Demons 2

Demons is one of the best "party" movies ever.  Halloween parties would provide the most appropriate backdrop, though I find baby showers to be just as conducive.  For years, I neglected the 1986 sequel.  It glared at me from the shelf at my local rental joint, but I was an impressionable teenager at the time.  I heard that it was an emaciated retread of the original, so I didn't think twice about cantering by it in a thoughtless scuttle to rent the latest direct-to-video sequel (it was probably Candyman 3: Day of the Dead...puke).  It was as simple as that.  Now I know that I made the wrong decision.  Demons 2 doesn't top its unchaste antecessor, but it does deliver frantic action and slick visuals.

On some levels, director Lamberto Bava is able to augment his original.  It's clear that he had more money to play with.  Maybe he saw this as an opportunity to renovate Demons and amend its conspicuous foibles.  I say that because the plot is damn near identical, the only difference being the setting.  Everyone in an apartment complex just happens to be watching the same channel.  What's on?  A fictionalized account of disquisitive people excavating the ruins left behind by the events of the first film.  Needless to say, they stumble upon the anhydrous corpse of a demon.  The dastardly imp jolts to life and squirms out of the television.  Oh no!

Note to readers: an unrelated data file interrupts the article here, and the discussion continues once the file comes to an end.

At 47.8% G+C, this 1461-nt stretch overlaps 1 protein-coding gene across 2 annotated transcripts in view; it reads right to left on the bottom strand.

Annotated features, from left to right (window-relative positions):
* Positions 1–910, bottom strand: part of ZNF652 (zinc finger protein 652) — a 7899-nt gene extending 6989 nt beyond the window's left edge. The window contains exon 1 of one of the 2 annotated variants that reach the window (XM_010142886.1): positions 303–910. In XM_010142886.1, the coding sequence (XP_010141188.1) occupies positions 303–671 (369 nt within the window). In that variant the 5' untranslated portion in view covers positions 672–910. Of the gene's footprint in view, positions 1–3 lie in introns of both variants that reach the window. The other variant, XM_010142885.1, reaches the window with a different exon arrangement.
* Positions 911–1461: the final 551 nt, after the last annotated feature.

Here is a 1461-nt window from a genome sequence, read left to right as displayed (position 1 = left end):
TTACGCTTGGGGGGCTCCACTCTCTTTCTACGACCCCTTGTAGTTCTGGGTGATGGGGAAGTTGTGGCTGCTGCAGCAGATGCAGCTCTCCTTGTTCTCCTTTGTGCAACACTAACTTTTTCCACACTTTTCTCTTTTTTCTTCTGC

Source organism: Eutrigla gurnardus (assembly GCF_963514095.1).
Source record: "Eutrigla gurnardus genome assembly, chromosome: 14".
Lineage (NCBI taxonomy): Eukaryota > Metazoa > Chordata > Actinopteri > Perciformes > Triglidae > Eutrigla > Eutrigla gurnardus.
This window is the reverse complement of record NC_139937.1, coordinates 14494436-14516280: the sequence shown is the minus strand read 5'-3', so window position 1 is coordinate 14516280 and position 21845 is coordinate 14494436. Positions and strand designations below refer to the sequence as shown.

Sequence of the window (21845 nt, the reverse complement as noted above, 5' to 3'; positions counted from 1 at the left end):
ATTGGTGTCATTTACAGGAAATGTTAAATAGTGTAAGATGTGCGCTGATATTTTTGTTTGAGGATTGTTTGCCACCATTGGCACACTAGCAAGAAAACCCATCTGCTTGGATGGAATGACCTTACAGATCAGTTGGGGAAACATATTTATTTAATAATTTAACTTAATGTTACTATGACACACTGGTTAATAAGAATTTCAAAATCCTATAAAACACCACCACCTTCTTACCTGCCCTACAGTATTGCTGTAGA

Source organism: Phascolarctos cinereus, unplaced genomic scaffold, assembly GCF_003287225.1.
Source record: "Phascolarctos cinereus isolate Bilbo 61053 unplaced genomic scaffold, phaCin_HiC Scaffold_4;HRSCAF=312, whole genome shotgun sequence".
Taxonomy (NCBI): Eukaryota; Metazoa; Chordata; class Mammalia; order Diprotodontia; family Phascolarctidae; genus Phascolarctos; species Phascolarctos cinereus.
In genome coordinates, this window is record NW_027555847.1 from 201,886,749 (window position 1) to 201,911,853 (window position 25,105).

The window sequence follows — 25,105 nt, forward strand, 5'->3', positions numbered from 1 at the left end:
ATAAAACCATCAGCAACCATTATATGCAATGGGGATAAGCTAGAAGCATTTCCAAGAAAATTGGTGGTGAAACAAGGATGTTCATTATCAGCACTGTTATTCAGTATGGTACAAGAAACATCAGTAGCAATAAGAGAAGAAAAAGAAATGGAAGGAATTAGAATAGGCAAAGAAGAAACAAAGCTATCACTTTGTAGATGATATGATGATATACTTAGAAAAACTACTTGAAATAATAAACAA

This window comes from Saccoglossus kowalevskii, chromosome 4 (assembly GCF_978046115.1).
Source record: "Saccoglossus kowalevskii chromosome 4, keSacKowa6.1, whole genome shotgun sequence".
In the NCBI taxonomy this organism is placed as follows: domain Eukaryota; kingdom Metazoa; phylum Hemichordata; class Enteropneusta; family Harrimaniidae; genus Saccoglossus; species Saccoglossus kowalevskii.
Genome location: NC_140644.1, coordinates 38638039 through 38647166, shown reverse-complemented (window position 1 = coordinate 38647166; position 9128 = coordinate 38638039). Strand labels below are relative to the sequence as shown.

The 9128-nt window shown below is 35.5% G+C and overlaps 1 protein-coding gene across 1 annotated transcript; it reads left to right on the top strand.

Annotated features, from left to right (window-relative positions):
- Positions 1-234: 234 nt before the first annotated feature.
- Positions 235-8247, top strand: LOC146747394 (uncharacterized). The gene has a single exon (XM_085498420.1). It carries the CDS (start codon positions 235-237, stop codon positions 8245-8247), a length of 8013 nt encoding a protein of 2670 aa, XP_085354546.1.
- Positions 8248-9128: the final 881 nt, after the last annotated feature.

Even this film's derogators have to admit that once the ordure hits the industrial-strength humidifier (???), the bedlam doesn't let up.  Bava has a steady grip on the pace.  In spite of the script's cheeseball nature, he manages to work in a few eerie shots (the titular rogues circling down a stairwell, for example).  The characters are...well, I don't need to finish that sentence.  This is spaghetti horror, after all.  However, the gorgeous pregnant woman deserves an honorable mention.  Her acting ability is a mystery thanks to the picayune dubbing, but she's hot.  Ergo, I wanted her to survive.  Demons 2 marks the screen debut of Asia Argento.  I'm surprised her father didn't force her to shed her clothing.

The special effects are gnarly, but the kills are relatively bloodless.  Chalk up a point for Demons.  Actually, chalk up two points, for the sequel's soundtrack doesn't kick nearly enough ass.  Where is the fun-loving bonehead metal from the original?  Granted, the featured bands are cool (The Smiths, Dead Can Dance), but b-movies and heavy metal belong together.  Demons 2 doesn't possess the inexplicable charm of its forebear.  No one can argue with that.  Still, I had a blast absorbing its inanity (sic) through osmosis.  How can you dismiss Bobby Rhodes as a no-bullshit gym instructor?

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